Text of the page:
FairVote

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FairVote
A blue box topped by a checkmark and with "FairVote" written inside
Formation 1992
Type 501(c)(3) nonprofit organization
Purpose Promoting electoral reform in the United States
Headquarters Takoma Park, Maryland
Executive director Robert Richie[1]
Revenue $361 000 (2012)[2]
Staff 2[2]
Website fairvote.org
Formerly called Citizens for Proportional Representation, Center for Voting and Democracy

FairVote (formerly the Citizens for Proportional Representation and the Center for Voting and Democracy) is a 501(c)(3) organization that advocates electoral reform in the United States.[3] Founded in 1992 as the Citizens for Proportional Representation (CPR) to support the implementation of proportional representation in local elections, the organization has since changed its name to FairVote to emphasize its support of such platforms as instant-runoff voting for single-winner elections, a national popular vote for president, a right to vote amendment to the Constitution, and universal voter registration.[4][5] FairVote also releases regular publications, including Dubious Democracy[6] and Monopoly Politics,[7] that report on the state of the U.S. electoral system. Other projects, such as Representation 2020, aim for voter outreach and increased voter participation.[8] The organization influences and supports other groups that advocate alternative electoral practices, including FairVote Minnesota and FairVote Canada.[9][10] Notable members of FairVote's Board of Directors include John Anderson, a former Congressman who ran as an independent candidate for President in 1980, and Krist Novoselic, the bassist for Nirvana.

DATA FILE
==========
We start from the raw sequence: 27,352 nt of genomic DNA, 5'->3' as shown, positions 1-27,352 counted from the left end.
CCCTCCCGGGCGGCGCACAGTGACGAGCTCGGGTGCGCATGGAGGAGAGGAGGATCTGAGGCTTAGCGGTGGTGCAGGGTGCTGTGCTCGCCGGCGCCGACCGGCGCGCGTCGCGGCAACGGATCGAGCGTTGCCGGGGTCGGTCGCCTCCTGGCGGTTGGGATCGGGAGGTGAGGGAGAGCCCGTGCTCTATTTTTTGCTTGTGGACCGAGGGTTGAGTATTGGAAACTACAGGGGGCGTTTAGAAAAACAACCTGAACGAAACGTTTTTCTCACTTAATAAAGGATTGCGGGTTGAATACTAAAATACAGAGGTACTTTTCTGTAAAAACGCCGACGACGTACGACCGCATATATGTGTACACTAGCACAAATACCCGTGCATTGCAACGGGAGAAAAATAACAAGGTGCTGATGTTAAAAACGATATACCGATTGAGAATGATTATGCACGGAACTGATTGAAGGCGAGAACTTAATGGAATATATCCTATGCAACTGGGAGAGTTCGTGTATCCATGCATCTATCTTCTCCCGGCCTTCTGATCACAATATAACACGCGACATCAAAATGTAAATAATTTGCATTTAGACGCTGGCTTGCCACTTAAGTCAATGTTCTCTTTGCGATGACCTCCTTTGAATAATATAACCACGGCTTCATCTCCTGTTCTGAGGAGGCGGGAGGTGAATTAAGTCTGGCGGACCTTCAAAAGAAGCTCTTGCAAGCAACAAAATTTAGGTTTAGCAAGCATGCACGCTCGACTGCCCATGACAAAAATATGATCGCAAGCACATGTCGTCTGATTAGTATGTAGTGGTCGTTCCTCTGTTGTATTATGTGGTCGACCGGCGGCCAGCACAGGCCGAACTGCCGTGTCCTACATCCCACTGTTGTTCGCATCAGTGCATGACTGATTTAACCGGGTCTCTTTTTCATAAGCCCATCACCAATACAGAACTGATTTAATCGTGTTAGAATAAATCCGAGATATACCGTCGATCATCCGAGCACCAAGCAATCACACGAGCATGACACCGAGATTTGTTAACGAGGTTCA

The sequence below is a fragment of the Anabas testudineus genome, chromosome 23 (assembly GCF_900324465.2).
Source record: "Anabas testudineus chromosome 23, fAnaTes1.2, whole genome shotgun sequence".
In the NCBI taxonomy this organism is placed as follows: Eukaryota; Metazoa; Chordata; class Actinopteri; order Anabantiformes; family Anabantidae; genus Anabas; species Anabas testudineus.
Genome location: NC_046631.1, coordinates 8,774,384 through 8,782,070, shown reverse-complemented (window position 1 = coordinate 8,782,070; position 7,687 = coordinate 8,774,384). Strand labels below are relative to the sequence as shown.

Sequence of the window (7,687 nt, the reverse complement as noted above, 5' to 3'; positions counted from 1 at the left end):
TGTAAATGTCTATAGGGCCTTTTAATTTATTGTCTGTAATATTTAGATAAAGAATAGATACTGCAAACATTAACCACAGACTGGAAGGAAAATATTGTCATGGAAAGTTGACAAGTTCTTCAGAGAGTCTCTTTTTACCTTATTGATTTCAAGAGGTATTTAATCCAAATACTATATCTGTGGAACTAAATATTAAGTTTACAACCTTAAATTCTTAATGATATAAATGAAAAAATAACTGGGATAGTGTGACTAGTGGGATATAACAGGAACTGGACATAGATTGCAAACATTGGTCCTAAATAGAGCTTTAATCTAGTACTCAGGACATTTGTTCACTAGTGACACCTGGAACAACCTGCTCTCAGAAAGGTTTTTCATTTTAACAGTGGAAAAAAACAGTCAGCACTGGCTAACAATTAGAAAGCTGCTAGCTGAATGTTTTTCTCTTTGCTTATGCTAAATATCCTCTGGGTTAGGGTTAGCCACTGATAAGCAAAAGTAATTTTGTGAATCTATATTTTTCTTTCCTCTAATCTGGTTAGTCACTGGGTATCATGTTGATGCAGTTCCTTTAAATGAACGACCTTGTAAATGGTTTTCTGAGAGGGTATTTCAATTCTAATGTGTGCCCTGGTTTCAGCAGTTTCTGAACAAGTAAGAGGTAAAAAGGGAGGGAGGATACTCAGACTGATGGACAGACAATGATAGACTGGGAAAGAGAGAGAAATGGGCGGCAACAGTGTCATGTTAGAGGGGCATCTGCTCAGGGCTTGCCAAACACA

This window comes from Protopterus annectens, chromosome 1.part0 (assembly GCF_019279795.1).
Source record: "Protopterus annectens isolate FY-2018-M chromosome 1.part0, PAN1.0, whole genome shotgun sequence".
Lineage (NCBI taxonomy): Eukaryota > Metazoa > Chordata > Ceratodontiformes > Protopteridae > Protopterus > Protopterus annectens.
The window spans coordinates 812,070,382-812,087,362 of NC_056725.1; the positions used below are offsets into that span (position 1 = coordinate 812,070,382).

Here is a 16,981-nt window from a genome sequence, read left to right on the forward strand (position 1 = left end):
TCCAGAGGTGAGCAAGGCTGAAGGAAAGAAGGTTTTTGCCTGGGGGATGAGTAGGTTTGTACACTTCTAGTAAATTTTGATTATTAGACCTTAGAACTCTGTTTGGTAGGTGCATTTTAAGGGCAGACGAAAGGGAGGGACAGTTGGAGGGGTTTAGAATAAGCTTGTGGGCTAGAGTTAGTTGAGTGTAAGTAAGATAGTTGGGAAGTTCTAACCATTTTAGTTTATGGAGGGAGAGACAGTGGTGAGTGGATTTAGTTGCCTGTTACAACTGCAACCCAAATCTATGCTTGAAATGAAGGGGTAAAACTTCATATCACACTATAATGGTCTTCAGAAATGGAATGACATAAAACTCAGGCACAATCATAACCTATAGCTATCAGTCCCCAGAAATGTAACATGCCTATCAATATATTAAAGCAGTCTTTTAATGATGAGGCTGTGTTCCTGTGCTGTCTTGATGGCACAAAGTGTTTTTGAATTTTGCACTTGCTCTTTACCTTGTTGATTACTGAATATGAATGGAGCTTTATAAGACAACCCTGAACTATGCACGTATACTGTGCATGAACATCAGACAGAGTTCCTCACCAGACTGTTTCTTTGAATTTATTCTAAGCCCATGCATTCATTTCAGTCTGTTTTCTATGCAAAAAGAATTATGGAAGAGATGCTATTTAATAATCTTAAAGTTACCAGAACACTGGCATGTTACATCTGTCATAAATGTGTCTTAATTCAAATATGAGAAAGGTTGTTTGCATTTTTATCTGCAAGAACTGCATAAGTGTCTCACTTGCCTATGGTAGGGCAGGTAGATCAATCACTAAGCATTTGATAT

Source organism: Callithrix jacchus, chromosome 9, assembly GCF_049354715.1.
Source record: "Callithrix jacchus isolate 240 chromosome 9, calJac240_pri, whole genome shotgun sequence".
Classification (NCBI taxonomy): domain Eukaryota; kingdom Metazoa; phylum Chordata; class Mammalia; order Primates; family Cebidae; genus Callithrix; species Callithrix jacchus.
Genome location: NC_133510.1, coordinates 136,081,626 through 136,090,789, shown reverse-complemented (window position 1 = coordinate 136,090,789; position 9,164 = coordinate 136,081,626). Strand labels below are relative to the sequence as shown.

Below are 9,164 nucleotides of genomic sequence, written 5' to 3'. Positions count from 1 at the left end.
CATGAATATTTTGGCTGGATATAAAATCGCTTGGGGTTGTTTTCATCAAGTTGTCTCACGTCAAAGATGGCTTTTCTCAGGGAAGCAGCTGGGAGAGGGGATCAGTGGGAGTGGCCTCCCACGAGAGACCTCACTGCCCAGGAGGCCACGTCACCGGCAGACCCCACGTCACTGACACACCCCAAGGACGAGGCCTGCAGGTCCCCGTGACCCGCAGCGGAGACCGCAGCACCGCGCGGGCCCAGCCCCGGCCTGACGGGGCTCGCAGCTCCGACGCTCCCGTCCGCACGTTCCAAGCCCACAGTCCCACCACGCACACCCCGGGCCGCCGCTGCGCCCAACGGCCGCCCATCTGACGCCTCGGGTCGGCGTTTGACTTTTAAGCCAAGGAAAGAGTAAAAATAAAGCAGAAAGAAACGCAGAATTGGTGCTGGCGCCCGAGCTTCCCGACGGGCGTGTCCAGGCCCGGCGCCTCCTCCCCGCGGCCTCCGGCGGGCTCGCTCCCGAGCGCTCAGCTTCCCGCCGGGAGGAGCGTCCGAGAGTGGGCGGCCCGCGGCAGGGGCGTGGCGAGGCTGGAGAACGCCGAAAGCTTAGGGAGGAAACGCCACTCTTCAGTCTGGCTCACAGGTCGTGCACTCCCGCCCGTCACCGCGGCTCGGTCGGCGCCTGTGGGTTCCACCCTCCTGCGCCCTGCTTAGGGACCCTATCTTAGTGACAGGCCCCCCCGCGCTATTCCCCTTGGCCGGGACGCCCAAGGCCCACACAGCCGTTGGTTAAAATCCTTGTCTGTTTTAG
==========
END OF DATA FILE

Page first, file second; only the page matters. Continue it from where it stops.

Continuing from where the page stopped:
About[edit]

Founding[edit]

FairVote was originally founded as the Citizens for Proportional Representation in 1992 in Cincinnati, Ohio, by a diverse group of scholars, grassroots activists, civic leaders, and politicians.[11] The result of a merger of several smaller groups promoting proportional representation reform into a single, nationalized advocacy group, it originally had Robert Richie as executive director, Matthew Cossolotto as president, and John Anderson as head of its national advisory board.[12] The CPR ended its founding year operating in Alexandria, Virginia, with around 200 members.

Staff and Leadership
2014 Board of Directors[13] Krist Novoselic
John Anderson
Edward Hailes
Cynthia Terrell
William Redpath
Hendrik Hertzberg
David Wilner
Katie Ghose
Paul Jacob
Esperanza Tervalon-Daumont
Tim Hayes

History and timeline[edit]

Since its founding, FairVote has expanded its reach and expressed its platforms to both the public and all levels of government through blogs, newsletters, lobbying, interviews, amicus curiae briefs, and other media outlets. Notable events include:

  • 1992: Ted Berry, the first African-American mayor of Cincinnati, conducts a welcoming speech at the CPR opening convention. Berry was a firm supporter of proportional representation and fought in the 1980s and 1990s to reinstate the practice in Cincinnati after its repeal in 1957.[14]